WIFI Specifications

Wi-Fi is based on the IEEE 802.11 specifications. There are currently four deployed 802.11 variations: 802.11a, 802.11b, 802.11g, and 802.11n.

The b standard permits up to 11Megabits/second, while both a and g allow up to 54Mbs. The new n specification will allow even higher speeds (up to 100Mbs and beyond). The 802.11a standard works in the 5GHz frequency band, and the others work in the 2.4GHz band. In fact, n is a superset of g , and g is a superset of b , so there is some interoperability among them. In most of the world, these frequencies do not require user licenses from local regulators (eg, the Federal Communications Commission in the US).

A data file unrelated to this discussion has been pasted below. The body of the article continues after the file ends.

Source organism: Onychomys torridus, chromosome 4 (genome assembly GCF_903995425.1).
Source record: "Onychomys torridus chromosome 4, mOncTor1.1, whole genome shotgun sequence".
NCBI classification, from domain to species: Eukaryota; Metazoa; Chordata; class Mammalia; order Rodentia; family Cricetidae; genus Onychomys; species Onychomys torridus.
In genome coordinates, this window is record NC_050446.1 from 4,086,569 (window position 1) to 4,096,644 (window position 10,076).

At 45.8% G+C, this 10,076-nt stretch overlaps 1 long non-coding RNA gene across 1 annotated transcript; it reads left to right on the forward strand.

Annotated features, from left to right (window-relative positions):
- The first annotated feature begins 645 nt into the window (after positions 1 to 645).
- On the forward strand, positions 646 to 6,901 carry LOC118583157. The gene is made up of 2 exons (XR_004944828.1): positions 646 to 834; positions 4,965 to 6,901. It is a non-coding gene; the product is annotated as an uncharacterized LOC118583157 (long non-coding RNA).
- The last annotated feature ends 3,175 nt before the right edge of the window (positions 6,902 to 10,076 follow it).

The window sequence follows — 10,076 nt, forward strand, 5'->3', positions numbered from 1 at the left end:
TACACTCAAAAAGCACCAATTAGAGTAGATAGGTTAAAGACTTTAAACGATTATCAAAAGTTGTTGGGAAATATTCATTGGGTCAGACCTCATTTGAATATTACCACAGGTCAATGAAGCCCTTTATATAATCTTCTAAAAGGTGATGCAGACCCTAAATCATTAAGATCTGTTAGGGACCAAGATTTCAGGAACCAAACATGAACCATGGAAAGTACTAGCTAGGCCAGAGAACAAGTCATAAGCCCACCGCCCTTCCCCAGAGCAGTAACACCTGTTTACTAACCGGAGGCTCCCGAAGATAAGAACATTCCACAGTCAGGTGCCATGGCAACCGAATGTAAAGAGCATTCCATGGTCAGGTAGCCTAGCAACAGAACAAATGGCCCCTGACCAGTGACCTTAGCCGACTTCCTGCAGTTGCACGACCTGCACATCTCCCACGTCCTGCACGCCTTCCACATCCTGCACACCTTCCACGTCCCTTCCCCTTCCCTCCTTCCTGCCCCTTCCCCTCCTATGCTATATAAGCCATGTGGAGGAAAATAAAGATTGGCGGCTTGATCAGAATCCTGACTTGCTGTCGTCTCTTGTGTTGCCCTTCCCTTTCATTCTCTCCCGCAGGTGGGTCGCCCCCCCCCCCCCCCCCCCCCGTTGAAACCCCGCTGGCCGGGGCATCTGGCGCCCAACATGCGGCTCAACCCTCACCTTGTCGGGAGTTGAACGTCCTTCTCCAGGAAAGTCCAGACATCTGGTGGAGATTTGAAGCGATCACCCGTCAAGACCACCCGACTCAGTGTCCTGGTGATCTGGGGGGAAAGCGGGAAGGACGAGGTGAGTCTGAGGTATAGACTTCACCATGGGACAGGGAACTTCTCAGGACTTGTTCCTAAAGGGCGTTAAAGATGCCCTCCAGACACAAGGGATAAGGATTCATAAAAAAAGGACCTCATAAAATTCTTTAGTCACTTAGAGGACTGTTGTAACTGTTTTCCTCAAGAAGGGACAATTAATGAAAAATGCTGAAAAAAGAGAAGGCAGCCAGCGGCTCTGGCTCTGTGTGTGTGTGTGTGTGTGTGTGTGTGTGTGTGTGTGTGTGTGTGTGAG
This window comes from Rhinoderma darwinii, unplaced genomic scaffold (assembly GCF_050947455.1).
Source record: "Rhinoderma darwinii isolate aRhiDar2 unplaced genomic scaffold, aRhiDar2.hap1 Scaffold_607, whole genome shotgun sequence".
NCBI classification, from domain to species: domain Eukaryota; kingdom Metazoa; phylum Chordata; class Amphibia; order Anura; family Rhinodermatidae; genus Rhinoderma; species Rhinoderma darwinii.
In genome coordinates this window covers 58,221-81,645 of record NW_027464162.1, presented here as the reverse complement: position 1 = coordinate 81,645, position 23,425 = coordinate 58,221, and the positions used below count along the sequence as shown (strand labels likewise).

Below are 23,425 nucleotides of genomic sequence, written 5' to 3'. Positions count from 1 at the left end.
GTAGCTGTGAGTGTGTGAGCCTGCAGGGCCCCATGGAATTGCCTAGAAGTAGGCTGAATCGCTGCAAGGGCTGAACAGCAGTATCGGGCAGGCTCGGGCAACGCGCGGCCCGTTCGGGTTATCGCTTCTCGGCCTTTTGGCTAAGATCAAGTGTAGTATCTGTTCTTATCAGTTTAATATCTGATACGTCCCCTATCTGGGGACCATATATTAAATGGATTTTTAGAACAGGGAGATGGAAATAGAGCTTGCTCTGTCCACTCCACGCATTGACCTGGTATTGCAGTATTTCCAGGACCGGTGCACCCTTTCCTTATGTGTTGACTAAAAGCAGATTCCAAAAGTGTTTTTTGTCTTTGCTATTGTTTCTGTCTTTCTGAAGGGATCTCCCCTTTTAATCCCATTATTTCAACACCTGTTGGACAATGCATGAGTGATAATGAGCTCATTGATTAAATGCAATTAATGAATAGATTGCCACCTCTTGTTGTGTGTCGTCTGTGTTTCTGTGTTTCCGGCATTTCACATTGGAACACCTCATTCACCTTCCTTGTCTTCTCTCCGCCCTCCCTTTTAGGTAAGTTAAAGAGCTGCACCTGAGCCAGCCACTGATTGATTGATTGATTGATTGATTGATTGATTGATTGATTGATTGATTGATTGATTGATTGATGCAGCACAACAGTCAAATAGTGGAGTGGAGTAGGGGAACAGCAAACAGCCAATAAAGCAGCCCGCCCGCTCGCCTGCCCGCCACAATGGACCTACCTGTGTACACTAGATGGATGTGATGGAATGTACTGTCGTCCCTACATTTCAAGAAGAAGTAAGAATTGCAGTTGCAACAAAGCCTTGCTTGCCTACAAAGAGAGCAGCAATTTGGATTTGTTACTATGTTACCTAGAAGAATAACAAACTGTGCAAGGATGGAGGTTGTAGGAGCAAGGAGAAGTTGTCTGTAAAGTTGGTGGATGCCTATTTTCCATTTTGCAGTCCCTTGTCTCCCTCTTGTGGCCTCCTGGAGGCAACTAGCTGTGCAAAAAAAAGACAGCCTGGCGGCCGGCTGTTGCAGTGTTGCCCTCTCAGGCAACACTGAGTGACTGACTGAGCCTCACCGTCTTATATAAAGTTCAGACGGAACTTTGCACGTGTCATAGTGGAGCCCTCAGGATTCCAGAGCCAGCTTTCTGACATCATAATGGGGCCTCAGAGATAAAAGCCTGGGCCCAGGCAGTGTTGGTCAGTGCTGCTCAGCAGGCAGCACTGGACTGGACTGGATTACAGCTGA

The most widespread version of Wi-Fi in the US market today (based in IEEE 802.11b/g) operates in the 2,400 MHz to 2,483.50 MHz. It allows to operate in 11 channels (5 MHz each), as follows

Channel 1 – 2,412 MHz; Channel 2 – 2,417 MHz; Channel 3 – 2,422 MHz; Channel 4 – 2,427 MHz; Channel 5 – 2,432 MHz; Channel 6 – 2,437 MHz; Channel 7 – 2,442 MHz; Channel 8 – 2,447 MHz; Channel 9 – 2,452 MHz; Channel 10 – 2,457 MHz; Channel 11 – 2,462 MHz

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